3. (2008). (Mis) Understanding underachievement: a response to Connolly.
  4. (2004). 14-19 Curriculum and Qualifications Reform. Final Report of the Working Group on 14-19 Reform. Nottingham: Crown Copyright DfE0976-2004.
  5. (2005). 14-19 Education and Skills Implementation Plan.
  6. (1967). A Comment on Disguised Observation in Sociology.
  7. (2001). A Description of Universiti Utara Malaysia (UUM) Faculty Members’ Perceptions of Teaching.
  8. (2004). A New Relationship with Schools.
  9. (2007). A Sociology of Pedagogic Voice: Power, inequality and pupil consultation. Discourse: studies in the cultural politics of education,
  10. (2006). Action research: A Methodology for Change and Development.
  11. (1988). Against the quantitative-qualitative incompatibility thesis or dogmas die hard.
  12. (1777). An Enquiry Concerning Human Understanding,
  13. (2007). An Investigation of Personalised Learning Approaches used by Schools.
  14. (2007). Assessment as learning? How the use of explicit learning objectives, assessment criteria and feedback in post-secondary education and training can come to dominate learning.
  15. (2004). Assessment for Learning: Principles, Policy and Practice. Teachers developing assessment for Learning: impact on student achievement.
  16. (2008). Assessment for learning: sectarian divisions of terminology and concepts.
  17. (2003). Assessment for Learning.
  18. (2000). Bettering Yourself’? Discourses of risk, cost and benefit in ethnically diverse, young working-class non-participants’ constructions of higher education.
  19. (2007). Beyond anti-bias education: changing conceptions of diversity and equity in European early childhood education.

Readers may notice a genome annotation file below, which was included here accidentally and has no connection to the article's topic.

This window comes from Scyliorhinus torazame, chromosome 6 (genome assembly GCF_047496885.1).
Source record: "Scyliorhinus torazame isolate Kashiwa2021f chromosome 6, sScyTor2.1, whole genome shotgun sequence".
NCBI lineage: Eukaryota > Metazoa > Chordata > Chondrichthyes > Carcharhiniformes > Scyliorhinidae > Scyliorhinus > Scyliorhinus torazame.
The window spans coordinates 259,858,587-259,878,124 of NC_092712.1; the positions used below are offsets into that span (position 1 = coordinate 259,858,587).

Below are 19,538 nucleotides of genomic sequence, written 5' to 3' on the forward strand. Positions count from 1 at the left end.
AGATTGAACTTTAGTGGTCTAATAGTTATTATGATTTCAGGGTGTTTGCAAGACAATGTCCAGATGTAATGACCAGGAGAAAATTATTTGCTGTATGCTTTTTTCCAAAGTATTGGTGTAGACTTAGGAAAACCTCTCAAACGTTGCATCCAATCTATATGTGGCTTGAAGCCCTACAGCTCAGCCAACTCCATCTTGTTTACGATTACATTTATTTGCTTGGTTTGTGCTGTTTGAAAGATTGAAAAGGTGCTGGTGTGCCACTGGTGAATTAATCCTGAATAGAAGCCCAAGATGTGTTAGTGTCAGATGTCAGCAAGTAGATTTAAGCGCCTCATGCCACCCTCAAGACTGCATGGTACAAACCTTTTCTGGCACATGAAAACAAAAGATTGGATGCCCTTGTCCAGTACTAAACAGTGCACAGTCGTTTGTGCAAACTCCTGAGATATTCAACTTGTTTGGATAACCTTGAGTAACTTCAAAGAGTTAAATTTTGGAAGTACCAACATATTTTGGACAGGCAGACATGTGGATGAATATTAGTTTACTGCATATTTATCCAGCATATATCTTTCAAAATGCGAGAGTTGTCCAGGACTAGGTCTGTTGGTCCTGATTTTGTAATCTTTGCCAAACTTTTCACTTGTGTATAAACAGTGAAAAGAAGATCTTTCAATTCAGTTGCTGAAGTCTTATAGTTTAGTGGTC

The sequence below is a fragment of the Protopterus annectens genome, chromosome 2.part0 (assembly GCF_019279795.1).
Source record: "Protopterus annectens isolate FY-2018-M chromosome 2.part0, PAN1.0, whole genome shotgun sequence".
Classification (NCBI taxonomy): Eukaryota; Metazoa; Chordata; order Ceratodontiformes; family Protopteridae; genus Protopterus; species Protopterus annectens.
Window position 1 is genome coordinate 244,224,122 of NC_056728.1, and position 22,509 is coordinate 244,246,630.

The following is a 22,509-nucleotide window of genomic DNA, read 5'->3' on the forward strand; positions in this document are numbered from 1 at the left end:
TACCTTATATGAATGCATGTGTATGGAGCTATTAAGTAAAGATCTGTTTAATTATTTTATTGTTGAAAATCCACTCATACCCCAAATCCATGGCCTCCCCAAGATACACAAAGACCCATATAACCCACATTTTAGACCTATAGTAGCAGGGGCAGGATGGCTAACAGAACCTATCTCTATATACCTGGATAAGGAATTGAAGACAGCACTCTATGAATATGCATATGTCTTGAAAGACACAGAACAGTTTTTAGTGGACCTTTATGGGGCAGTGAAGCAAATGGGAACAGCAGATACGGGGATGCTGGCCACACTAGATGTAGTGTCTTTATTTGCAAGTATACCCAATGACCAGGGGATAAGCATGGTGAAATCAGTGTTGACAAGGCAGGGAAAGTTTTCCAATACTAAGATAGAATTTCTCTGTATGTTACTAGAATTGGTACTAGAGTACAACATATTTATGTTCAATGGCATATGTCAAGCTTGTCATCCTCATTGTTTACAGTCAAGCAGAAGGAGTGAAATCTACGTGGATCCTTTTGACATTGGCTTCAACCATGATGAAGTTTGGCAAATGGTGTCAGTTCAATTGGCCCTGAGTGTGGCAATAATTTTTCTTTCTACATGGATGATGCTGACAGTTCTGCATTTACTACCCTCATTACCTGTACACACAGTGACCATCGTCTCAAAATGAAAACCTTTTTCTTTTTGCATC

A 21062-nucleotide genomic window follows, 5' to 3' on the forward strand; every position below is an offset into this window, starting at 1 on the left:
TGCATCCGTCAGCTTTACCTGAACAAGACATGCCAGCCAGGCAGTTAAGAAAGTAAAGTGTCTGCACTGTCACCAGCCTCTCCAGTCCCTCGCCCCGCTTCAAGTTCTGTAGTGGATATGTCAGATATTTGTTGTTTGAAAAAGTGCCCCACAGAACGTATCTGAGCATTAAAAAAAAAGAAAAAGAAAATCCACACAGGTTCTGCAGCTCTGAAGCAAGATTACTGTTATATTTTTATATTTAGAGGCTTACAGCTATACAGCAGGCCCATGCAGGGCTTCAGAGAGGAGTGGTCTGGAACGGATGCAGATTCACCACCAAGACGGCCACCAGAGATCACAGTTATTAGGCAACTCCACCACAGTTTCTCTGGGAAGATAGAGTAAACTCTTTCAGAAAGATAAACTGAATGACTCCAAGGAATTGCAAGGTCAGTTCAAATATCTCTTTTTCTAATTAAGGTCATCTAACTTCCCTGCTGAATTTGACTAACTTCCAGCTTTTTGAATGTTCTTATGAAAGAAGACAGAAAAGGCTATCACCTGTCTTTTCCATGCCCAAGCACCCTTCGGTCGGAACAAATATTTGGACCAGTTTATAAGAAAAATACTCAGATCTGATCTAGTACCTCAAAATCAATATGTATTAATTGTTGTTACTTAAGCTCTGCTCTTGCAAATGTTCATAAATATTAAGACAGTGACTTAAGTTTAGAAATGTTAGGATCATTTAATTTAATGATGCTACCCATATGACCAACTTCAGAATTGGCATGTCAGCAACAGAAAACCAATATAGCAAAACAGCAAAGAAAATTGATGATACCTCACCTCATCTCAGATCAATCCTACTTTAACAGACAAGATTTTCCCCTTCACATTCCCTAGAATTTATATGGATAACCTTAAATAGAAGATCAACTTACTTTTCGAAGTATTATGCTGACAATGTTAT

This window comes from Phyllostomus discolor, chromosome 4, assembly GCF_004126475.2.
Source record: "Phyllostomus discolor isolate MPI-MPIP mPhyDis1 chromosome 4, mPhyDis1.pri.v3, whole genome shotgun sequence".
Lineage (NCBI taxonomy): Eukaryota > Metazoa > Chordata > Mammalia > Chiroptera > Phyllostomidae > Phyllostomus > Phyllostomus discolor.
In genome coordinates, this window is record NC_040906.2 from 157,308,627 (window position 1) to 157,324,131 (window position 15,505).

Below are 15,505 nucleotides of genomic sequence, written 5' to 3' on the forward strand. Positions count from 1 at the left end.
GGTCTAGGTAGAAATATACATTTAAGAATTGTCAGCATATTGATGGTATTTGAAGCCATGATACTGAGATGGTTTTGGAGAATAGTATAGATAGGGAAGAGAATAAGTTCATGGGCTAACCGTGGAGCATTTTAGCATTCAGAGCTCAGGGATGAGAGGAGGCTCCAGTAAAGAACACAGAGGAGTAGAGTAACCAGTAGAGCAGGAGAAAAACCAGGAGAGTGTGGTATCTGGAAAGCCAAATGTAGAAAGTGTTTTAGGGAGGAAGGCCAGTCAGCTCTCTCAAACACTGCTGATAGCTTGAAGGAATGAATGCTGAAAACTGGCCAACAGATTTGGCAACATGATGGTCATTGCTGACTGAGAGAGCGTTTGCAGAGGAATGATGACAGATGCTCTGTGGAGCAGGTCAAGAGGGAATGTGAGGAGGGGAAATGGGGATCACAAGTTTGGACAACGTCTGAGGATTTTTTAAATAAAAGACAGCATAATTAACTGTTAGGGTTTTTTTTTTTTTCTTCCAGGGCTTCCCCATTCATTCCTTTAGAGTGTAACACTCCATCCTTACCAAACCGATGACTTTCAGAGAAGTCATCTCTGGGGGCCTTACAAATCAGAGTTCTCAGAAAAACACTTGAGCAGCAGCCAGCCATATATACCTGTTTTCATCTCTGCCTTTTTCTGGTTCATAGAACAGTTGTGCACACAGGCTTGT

20. (2008). California: Sage, quoted in
  21. (2000). Case Studies and generalizability: grounded theory and research in science education.
  22. (1999). Case study, case study, case study!
  23. (2007). Children’s perceptions of the value of education.
  24. (2004). Choice and Voice in Personalised Learning. London: DfES Innovation Unit/Demos/OECD Conference „Personalising Education: the Future of Public Sector Reform.‟ Miliband, D. (2004c) Ofsted – A new relationship with schools.
  25. (2002). Classification and judgement: Social Class and the cognitive structures of choice of higher education.
  26. (2006). Consistency, Understanding and Truth in Educational Research.
  27. (2004). Consulting Pupils about Teaching and Learning.
  28. (2005). Critical Realism and Empirical Research Methods in Education.
  29. (2004). Delivery: Why it matters, What it means. Tackling Inequalities in Newham to Improve Health. Presentation by the Prime Minister‟s Delivery Unit,
  30. DfES (2004a) A National Conversation about Personalised Learning.
  31. DfES (2004d) The Five Year Strategy for Children and Learners.
  32. (2007). Education and Career Choice: A new model of decision -making.